New Zealand PM calls on central bank to re-think mortgage lending restrictions

New Zealand Prime Minister Bill English. (Source: Reuters Image) Related News

New Zealand Prime Minister Bill English this week signalled the central bank should consider removing mortgage lending restrictions as the country’s red-hot housing market cools. English, who’s National party faces an election next month, also ruled out adding further lending curbs based on debt-to-income (DTI) ratios, a measure the Reserve Bank of New Zealand (RBNZ) has long wanted to add to its toolkit. The comments came just before the central bank’s public consultation on the DTI rules closes on Friday. New Zealand house prices have been among the fastest-growing in the developed world in recent years.

The RBNZ – alarmed by the financial stability risk posed by the rapid rise in property values – tightened rules on loan-to-value (LVR) limits last year and house price inflation has since tapered off.

English said on Tuesday that he had highlighted to the central bank that the rules were meant to be temporary.

“If you bring something in as a temporary measure, then they should be clear about what’s involved in removing them,” English said on Tuesday afternoon, according to Fairfax media.

The Prime Minister added that the central bank was independent and he could not control its decisions, though he had raised the issue in meetings with them.

Economists and real estate agents have also suggested the RBNZ rethink its LVR limits after data showed home sales volumes plummeted by almost a quarter in July.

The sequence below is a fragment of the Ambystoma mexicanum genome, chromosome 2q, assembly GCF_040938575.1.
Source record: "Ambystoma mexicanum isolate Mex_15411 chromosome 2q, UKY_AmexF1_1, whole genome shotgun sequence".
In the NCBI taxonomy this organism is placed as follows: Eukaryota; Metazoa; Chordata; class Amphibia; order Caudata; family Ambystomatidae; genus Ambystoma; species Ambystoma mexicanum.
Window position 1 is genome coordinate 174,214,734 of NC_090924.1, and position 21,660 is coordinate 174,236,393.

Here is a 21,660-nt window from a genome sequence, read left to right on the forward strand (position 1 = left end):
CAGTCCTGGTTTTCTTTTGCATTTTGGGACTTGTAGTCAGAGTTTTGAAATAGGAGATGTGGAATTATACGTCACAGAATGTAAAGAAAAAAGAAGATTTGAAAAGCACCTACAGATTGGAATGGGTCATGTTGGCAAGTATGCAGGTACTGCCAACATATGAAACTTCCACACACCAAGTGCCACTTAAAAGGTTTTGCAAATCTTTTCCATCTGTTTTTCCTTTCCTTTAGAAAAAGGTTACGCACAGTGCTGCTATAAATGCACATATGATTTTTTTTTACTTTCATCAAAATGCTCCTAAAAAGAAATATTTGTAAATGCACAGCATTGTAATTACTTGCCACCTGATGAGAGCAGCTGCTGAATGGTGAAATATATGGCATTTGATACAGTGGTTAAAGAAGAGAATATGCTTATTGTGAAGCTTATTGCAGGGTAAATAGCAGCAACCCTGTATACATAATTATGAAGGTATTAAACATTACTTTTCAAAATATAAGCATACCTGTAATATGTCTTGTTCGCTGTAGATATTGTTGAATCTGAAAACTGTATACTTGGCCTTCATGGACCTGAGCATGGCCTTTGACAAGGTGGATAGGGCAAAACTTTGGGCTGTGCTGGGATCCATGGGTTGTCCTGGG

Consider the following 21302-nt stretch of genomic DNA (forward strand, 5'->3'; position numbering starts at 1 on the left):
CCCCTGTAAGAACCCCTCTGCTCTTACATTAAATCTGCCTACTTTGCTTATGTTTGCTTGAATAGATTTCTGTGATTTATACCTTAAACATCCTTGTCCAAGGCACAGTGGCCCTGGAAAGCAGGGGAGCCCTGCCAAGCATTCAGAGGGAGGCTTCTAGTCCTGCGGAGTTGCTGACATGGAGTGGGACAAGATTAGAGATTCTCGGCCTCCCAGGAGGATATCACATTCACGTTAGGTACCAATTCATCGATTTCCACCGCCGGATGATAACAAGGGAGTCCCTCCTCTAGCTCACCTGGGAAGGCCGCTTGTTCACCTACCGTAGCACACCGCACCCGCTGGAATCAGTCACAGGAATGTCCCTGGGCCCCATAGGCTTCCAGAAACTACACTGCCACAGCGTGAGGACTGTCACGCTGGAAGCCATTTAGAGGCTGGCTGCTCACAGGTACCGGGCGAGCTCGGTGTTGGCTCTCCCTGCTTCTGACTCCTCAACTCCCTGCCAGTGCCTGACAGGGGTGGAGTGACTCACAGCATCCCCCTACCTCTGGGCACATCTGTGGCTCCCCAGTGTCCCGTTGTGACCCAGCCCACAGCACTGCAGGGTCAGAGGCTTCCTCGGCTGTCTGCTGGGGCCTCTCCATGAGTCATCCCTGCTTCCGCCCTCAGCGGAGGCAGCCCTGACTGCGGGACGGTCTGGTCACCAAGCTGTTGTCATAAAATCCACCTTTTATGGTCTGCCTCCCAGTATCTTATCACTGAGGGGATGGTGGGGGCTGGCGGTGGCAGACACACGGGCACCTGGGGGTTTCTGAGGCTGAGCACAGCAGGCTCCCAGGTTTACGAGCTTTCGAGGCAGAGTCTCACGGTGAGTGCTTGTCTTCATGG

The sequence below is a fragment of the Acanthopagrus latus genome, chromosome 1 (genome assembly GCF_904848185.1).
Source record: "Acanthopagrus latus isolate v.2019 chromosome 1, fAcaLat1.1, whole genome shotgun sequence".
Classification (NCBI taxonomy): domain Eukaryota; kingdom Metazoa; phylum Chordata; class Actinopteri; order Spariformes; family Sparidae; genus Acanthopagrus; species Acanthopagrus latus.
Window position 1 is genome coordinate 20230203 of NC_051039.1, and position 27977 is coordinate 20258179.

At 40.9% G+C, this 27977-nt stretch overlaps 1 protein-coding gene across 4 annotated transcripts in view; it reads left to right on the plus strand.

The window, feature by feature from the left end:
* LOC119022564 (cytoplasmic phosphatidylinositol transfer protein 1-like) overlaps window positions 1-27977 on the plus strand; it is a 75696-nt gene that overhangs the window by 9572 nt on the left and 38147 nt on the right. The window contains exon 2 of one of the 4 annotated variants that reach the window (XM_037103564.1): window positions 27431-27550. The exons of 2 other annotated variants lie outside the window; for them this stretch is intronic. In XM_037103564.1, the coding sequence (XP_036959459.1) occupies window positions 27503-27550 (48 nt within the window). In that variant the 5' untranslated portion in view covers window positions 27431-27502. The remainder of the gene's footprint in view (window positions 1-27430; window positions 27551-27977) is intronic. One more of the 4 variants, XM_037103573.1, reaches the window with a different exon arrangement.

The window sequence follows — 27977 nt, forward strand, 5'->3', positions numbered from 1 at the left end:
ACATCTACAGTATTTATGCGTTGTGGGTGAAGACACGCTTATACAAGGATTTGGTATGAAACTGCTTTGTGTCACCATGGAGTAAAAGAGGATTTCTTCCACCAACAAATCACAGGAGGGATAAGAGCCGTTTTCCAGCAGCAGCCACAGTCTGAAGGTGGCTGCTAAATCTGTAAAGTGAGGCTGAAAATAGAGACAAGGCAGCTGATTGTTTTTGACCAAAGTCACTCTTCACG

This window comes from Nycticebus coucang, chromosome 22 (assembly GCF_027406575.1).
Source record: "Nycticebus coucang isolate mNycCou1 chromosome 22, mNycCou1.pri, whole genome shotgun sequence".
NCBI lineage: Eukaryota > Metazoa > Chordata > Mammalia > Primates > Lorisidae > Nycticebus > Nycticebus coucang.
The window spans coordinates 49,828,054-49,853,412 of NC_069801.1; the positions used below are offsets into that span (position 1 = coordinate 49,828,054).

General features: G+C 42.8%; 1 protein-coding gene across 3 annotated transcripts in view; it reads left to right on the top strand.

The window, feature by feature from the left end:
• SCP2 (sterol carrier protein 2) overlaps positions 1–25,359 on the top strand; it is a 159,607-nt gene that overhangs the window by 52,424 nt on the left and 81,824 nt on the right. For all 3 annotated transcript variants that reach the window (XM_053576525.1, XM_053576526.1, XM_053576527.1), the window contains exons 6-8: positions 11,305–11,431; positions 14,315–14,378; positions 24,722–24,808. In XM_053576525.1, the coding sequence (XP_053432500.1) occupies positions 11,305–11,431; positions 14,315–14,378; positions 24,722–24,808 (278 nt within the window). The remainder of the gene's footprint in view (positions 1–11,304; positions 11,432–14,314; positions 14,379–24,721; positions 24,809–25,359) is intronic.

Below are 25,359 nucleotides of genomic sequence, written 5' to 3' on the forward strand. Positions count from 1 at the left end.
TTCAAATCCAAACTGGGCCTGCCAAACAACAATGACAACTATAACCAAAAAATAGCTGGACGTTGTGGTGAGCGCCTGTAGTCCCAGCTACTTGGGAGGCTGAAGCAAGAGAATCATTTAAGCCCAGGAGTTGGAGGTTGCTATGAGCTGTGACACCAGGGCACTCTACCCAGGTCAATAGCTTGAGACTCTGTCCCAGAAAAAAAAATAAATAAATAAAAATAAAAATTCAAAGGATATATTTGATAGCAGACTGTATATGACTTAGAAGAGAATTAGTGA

That month prices rose just over 3 percent on an annual basis, a sharp slowdown from the start of the year when the market raced ahead at a double-digit pace.

Nevertheless, the RBNZ, concerned that the moderation might be temporary, has asked the government for DTI limits to be added to its macroprudential arsenal.

“If there was a need for it then we’re open to it, but we don’t see the need at the moment,” said English, according to Fairfax, adding the government would not be looking at the issue before the election.

The comments are a rebuff to the central bank, which just last week reiterated it would like to have the new tools available in case house prices take off again.

The bank said it would consider the submissions received after its consultation process closes on Aug 18 and pointed out that international bodies such as the International Monetary Fund have also said the DTI tools should be available to insulate the banking sector from high-risk loans.

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